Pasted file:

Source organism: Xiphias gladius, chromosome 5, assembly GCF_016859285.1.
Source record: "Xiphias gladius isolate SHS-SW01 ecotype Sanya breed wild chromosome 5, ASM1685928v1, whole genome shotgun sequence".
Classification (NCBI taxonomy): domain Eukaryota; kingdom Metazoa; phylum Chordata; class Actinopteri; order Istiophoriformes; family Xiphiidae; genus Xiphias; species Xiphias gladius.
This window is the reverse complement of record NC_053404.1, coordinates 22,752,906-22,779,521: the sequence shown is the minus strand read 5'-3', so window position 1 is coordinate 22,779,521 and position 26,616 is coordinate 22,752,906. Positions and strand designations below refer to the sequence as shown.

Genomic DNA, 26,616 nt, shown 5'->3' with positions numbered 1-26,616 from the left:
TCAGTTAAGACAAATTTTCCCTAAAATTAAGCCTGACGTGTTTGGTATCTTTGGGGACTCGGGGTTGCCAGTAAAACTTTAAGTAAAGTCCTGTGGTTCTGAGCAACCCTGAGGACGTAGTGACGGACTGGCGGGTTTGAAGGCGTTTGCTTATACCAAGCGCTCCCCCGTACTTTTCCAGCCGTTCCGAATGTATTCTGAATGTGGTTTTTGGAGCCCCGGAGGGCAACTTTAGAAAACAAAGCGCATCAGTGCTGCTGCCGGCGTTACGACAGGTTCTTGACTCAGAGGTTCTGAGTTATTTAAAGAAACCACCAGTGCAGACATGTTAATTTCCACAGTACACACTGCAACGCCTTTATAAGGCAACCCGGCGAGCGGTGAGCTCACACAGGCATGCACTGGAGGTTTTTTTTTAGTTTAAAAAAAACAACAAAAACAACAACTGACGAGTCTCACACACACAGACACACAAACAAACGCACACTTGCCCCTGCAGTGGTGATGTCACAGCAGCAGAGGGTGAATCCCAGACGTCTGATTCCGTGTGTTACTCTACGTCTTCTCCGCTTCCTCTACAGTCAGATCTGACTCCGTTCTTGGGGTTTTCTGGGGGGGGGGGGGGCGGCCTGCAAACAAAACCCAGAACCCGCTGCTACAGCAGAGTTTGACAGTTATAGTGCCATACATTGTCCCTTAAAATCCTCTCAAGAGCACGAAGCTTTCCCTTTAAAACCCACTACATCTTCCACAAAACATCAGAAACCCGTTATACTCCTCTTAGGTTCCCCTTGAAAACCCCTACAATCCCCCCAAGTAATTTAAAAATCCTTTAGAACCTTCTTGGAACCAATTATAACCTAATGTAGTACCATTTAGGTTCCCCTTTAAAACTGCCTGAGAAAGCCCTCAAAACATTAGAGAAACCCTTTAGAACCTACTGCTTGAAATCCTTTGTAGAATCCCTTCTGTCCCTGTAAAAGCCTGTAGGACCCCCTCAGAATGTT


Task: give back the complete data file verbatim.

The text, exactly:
Source organism: Xiphias gladius, chromosome 5, assembly GCF_016859285.1.
Source record: "Xiphias gladius isolate SHS-SW01 ecotype Sanya breed wild chromosome 5, ASM1685928v1, whole genome shotgun sequence".
Classification (NCBI taxonomy): domain Eukaryota; kingdom Metazoa; phylum Chordata; class Actinopteri; order Istiophoriformes; family Xiphiidae; genus Xiphias; species Xiphias gladius.
This window is the reverse complement of record NC_053404.1, coordinates 22,752,906-22,779,521: the sequence shown is the minus strand read 5'-3', so window position 1 is coordinate 22,779,521 and position 26,616 is coordinate 22,752,906. Positions and strand designations below refer to the sequence as shown.

Genomic DNA, 26,616 nt, shown 5'->3' with positions numbered 1-26,616 from the left:
TCAGTTAAGACAAATTTTCCCTAAAATTAAGCCTGACGTGTTTGGTATCTTTGGGGACTCGGGGTTGCCAGTAAAACTTTAAGTAAAGTCCTGTGGTTCTGAGCAACCCTGAGGACGTAGTGACGGACTGGCGGGTTTGAAGGCGTTTGCTTATACCAAGCGCTCCCCCGTACTTTTCCAGCCGTTCCGAATGTATTCTGAATGTGGTTTTTGGAGCCCCGGAGGGCAACTTTAGAAAACAAAGCGCATCAGTGCTGCTGCCGGCGTTACGACAGGTTCTTGACTCAGAGGTTCTGAGTTATTTAAAGAAACCACCAGTGCAGACATGTTAATTTCCACAGTACACACTGCAACGCCTTTATAAGGCAACCCGGCGAGCGGTGAGCTCACACAGGCATGCACTGGAGGTTTTTTTTTAGTTTAAAAAAAACAACAAAAACAACAACTGACGAGTCTCACACACACAGACACACAAACAAACGCACACTTGCCCCTGCAGTGGTGATGTCACAGCAGCAGAGGGTGAATCCCAGACGTCTGATTCCGTGTGTTACTCTACGTCTTCTCCGCTTCCTCTACAGTCAGATCTGACTCCGTTCTTGGGGTTTTCTGGGGGGGGGGGGGGCGGCCTGCAAACAAAACCCAGAACCCGCTGCTACAGCAGAGTTTGACAGTTATAGTGCCATACATTGTCCCTTAAAATCCTCTCAAGAGCACGAAGCTTTCCCTTTAAAACCCACTACATCTTCCACAAAACATCAGAAACCCGTTATACTCCTCTTAGGTTCCCCTTGAAAACCCCTACAATCCCCCCAAGTAATTTAAAAATCCTTTAGAACCTTCTTGGAACCAATTATAACCTAATGTAGTACCATTTAGGTTCCCCTTTAAAACTGCCTGAGAAAGCCCTCAAAACATTAGAGAAACCCTTTAGAACCTACTGCTTGAAATCCTTTGTAGAATCCCTTCTGTCCCTGTAAAAGCCTGTAGGACCCCCTCAGAATGTT